Treat Your Teen Piano Students to a Musical Escape

Think back to when YOU were a teenager. What was it like? How did it feel? Did you find it stressful?

This article was originally published in April 2017, and updated in November 2022.

I’m technically a millennial by most definitions, but I don’t think I’m what most people imagine when they hear that word. I got a cell phone when I was thirteen…but it was a Nokia 3310. It had Snake (anyone remember Snake?) and texting; that was pretty much it.

Teenagers these days have it very differently, and I have a lot of sympathy for them. Their lives are on display online, and I think it’s harder than ever for them to have really strong connections and confide in their peers.

Maybe that’s just a sign I’m getting old.

Nevertheless, I do think being a teen is hard. It certainly can be, anyway. And playing a musical instrument can provide a wonderful escape from tests, peer pressure and social media overload.

Playing the piano has certainly given me a respite from the world when I needed it.

I like to think about how I can promote the piano as a safe haven for my students. What can we do as teachers to help our teenage students see music as an escape from stress, rather than as another one to add to the list?

Ease Up

It’s absolutely OK to move laterally, even tread water, for some of those tricky teen years. Of course, we want our teen piano students to make progress. But they won’t make any progress at all if they quit, will they?

I know I’ve been guilty of pushing students a little too hard sometimes. We all want our students to achieve their potential – and occasionally this clouds our vision.

It’s OK to push students, but we need to recognise when we’re simply pushing them away.

Maybe they don’t need to do that next exam. Maybe they’d be better off with another level 8 book, rather than going straight up to level 9.

If you have a teen piano student who seems stressed or like they’re losing interest, think about what you could do to ease up a little and cut them some slack.

Lead by Example

Do you use music as an escape from your own day-to-day struggles and stresses?

If not, try setting aside 5 minutes each day to play something you enjoy. Not with a mind towards learning a difficult piece, thinking about which student might love that song, or anything else remotely goal-oriented.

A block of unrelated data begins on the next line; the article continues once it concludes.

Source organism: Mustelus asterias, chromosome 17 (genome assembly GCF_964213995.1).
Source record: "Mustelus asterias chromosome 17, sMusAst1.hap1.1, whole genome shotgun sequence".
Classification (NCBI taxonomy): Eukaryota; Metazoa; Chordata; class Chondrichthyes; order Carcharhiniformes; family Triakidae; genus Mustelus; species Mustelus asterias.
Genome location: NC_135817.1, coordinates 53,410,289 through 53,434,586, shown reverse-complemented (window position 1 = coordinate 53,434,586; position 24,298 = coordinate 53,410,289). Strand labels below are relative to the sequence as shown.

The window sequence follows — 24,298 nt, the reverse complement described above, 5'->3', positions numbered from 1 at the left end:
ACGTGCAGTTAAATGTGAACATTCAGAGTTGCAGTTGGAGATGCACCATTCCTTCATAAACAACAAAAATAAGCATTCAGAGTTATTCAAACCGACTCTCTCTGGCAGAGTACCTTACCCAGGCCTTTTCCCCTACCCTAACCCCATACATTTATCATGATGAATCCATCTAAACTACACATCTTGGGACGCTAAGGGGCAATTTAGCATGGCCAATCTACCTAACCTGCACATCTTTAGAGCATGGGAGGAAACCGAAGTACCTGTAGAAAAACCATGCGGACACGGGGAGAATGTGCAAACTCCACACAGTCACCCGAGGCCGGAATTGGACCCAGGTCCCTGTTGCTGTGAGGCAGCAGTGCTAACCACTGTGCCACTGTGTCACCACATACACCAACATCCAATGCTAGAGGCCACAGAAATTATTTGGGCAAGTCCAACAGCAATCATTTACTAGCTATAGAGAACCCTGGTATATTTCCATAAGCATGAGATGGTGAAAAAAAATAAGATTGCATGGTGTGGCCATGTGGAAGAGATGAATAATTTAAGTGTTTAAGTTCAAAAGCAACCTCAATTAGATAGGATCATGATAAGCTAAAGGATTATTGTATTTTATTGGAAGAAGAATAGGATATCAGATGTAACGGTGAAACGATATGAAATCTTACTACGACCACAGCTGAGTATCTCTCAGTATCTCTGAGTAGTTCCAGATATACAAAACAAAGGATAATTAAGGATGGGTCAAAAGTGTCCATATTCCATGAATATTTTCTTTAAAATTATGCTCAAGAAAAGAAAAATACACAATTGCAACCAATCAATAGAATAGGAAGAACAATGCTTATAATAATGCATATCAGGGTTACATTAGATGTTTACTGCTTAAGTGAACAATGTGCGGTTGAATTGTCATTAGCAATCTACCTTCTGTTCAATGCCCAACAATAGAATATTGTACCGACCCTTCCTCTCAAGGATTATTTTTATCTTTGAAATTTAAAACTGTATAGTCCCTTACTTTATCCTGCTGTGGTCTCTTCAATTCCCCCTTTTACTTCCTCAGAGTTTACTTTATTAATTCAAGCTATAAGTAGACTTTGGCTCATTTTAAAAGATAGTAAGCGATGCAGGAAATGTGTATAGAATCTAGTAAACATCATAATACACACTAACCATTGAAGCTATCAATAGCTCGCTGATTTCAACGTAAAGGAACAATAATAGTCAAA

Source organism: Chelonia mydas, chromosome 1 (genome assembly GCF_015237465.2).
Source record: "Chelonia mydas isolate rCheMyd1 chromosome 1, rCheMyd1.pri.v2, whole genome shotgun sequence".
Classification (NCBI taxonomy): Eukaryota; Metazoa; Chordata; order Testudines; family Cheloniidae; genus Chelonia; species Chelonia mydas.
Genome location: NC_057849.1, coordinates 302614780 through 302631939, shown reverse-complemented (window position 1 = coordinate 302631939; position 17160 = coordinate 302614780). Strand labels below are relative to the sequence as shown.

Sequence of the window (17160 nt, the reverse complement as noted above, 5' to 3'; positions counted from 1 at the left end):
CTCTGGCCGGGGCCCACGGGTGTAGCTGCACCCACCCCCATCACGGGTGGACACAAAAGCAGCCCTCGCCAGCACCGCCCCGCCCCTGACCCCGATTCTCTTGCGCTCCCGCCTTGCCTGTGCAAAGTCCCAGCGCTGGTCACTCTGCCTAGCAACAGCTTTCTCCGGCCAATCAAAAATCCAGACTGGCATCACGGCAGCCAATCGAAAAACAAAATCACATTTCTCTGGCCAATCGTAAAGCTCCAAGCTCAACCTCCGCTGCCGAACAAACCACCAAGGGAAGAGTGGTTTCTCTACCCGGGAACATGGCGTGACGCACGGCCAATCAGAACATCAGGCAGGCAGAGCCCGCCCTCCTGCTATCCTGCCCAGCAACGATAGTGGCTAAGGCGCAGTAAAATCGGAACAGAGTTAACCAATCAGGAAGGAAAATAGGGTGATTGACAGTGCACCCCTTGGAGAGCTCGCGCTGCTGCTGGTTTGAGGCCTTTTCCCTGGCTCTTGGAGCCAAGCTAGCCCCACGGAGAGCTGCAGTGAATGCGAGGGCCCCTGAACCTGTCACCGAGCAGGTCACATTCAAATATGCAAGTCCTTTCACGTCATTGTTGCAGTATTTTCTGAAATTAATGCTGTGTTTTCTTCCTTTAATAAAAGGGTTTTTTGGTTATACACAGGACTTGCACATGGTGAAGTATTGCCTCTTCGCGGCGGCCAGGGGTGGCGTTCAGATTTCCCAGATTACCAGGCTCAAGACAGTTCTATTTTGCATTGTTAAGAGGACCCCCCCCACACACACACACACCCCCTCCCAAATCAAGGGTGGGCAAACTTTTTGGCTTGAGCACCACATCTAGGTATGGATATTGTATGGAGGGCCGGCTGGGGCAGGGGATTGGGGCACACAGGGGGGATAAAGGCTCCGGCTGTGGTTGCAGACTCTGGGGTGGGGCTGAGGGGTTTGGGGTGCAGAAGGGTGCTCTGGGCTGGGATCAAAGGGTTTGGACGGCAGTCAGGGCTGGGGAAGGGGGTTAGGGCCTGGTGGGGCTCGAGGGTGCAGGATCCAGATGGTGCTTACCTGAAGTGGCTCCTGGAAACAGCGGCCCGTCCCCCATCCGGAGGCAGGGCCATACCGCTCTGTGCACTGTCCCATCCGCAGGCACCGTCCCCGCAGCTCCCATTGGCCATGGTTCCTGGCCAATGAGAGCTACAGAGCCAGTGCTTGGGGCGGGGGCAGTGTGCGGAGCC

Play something simply for the sake of losing yourself in the music.

Then talk to your teen about what the experience is like for you, and encourage them to try something similar. You could even consider letting your teen play anything they want for the first 3 minutes of each lesson so they get the hang of what it means to “use music as an escape.”

Theory Alternatives

We still want our teens to be learning and exploring theory concepts, but it doesn’t have to be an intense, adding-yet-one-another-thing situation.

Colouring can be a great stress reliever, even for teens and adults (or, perhaps, especially for teens and adults!) So why not use colouring as a low-key way to reinforce musical concepts?

The abstract colour-by-music adventures in my Musical Hues colouring book are especially well-suited for teens. Enter your info below and I’ll send a sample from the book straight to your inbox.

Colouring sheets for music students

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Musical Identities

Teenagers are finding out who they are. It’s a cliché because it’s true.

And “a musician” could be a part of that identity. But (and I’m sorry if you don’t want to hear this) that’s much less likely to happen if you rigidly stick to a classical-only curriculum. Even less likely if you don’t let your teen piano students select any of their repertoire themselves.

I happened to find myself in Beethoven and Chopin. If you’re reading this article, you probably did too. But how many of today’s students who started at our age still find themselves playing? How many more still would be if they’d been allowed to have a little more say over what they were learning?

I’m guessing a great deal more.

Let your students learn their music. Get them involved in shaping their goals and the progression of pieces they’re learning. I’m not saying give them a license to play all pop, but give them an opportunity to shape their musical identity.

In short, listen to them. Treat their musical opinions as valid. I promise they’ll be more likely to return the favour and be more open to what you want them to learn too.

Do your teens see music lessons as a way to escape stress?

What do you do to help foster that in your students? Let me know your thoughts in the comments below.

For more resources on teaching teens and adults, check out the “older students” section of my Planning Lessons hub page.

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